If for some reason you have a late payment, you should immediately correct it. Then, contact your card issuer and ask to have the late payment fee and any associated credit card interest charges removed.

Most card issuers will be happy to remove these charges for customers with otherwise strong payment histories.

Returned payment fee or returned check fee

If you made an electronic credit card payment, had an autopay, or wrote a check from an account that had insufficient funds, you could be assessed a returned or failed payment fee, which can be up to $39.

Your bank may also assess an insufficient funds fee, making this a very costly mistake.

Over-the-limit fees

In the past, it was common for credit cards to charge a fee for going over your credit limit. However, these fees are extremely rare today.

The CARD Act of 2009 states that card issuers can allow customers to opt-in to these fees, but most simply eliminated this fee instead.

What about other, hidden fees?

The good news about common credit card fees is that hidden ones aren't allowed. All credit card issuers are required to display all possible fees in a standard, easy-to-read format. In fact, even the size of the font is regulated so that card issuers can't bury these fees in the fine print.

Every time you look at a credit card application online, or even on paper, you should look for this table. It will show you not just all possible fees, but also the credit card interest rates and other key terms and conditions.

Here’s just one example of what this table looks like:

Self Secured card agreement - February 2020
Source (accurate as of February 2020)

For all cards, this table shows the standard Annual Percentage Rate (APR), as well as the interest rates for balance transfers, cash advances and any penalty interest rate that can apply if you miss payments. If there is an introductory rate, it shows you that rate as well.

Bottom line

Credit card fees can sometimes be confusing or even scary, but not if you know some basic facts.

By understanding how these fees work, where you can learn about them and how to avoid them, you can use your credit card with confidence that it will never charge you more than you expect.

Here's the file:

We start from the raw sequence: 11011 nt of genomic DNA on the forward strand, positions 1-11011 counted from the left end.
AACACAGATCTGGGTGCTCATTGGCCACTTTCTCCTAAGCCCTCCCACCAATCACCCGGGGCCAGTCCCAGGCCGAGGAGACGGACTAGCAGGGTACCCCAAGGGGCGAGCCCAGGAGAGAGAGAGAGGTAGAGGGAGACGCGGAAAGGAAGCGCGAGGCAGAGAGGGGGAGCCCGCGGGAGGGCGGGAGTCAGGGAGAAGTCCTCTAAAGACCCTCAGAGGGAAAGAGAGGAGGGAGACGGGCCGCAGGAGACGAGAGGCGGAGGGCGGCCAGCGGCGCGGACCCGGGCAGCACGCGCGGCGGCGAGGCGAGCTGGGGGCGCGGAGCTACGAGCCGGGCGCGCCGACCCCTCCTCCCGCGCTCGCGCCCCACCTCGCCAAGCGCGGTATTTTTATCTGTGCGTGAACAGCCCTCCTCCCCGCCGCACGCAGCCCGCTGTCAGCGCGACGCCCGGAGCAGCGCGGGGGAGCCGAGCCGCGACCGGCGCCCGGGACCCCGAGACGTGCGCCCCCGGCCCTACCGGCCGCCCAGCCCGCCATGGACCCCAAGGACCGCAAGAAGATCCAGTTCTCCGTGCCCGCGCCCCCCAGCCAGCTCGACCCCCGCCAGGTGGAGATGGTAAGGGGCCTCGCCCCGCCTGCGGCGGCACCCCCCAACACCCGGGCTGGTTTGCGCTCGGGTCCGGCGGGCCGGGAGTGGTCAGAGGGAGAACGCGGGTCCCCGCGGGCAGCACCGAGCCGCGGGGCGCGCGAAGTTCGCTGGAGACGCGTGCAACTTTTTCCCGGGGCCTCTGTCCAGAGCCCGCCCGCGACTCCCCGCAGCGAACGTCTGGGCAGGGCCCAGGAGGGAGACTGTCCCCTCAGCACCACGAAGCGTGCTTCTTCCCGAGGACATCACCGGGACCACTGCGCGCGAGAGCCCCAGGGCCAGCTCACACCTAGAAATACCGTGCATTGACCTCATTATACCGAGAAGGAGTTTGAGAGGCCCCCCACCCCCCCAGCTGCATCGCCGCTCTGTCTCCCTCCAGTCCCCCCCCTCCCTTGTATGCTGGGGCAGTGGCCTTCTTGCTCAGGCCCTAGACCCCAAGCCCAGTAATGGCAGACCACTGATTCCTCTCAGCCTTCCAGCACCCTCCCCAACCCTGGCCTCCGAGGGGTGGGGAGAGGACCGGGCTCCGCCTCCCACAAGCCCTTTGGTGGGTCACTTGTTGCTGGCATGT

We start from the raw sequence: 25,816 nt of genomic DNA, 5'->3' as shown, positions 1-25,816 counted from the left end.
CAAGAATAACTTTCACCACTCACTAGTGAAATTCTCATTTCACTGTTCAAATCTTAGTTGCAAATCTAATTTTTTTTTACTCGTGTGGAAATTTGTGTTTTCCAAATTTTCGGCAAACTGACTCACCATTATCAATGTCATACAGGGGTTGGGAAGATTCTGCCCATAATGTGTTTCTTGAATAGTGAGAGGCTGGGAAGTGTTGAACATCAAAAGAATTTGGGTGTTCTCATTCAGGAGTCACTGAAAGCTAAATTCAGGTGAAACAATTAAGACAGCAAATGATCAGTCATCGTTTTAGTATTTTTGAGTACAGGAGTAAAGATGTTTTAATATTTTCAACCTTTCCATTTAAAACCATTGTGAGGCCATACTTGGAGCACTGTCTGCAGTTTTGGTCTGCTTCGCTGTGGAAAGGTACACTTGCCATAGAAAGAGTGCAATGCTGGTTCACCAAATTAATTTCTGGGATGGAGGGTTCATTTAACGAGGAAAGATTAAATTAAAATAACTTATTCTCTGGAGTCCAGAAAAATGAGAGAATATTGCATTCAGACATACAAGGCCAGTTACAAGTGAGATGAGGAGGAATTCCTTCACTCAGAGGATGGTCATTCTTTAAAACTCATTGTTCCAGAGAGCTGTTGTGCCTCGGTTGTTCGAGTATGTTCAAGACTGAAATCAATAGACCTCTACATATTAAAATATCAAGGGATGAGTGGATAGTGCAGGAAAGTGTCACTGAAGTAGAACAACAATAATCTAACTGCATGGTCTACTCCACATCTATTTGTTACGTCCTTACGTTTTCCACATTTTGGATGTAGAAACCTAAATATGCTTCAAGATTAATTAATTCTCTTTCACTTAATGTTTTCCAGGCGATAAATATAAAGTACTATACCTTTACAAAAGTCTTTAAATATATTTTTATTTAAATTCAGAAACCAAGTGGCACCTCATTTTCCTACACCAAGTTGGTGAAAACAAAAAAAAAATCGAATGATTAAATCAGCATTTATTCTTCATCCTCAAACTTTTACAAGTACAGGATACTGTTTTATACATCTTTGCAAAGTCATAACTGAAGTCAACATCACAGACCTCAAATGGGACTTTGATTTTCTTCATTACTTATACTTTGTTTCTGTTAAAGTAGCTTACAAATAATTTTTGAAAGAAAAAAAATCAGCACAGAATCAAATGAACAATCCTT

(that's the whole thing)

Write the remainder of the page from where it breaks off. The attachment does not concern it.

About the author

Jason Steele has been writing about credit cards and personal finance since 2008, poring through the terms and conditions of credit card agreements to understand the minutiae of how these products work. His work has appeared on Yahoo, MSN, HuffingtonPost and other major news outlets. In his free time, Jason’s a commercial pilot. He graduated from the University of Delaware with a degree in History. See Jason on Linkedin and Twitter.

About the reviewer

Lauren Bringle is an Accredited Financial Counselor® with Self Financial– a financial technology company with a mission to help people build credit and savings. See Lauren on Linkedin and Twitter.

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Written on March 10, 2020
Self is a venture-backed startup that helps people build credit and savings.

Self does not provide financial advice. The content on this page provides general consumer information and is not intended for legal, financial, or regulatory guidance. The content presented does not reflect the view of the Issuing Banks. Although this information may include references to third-party resources or content, Self does not endorse or guarantee the accuracy of this third-party information. Any Self product links are advertisements for Self products. Please consider the date of publishing for Self’s original content and any affiliated content to best understand their contexts.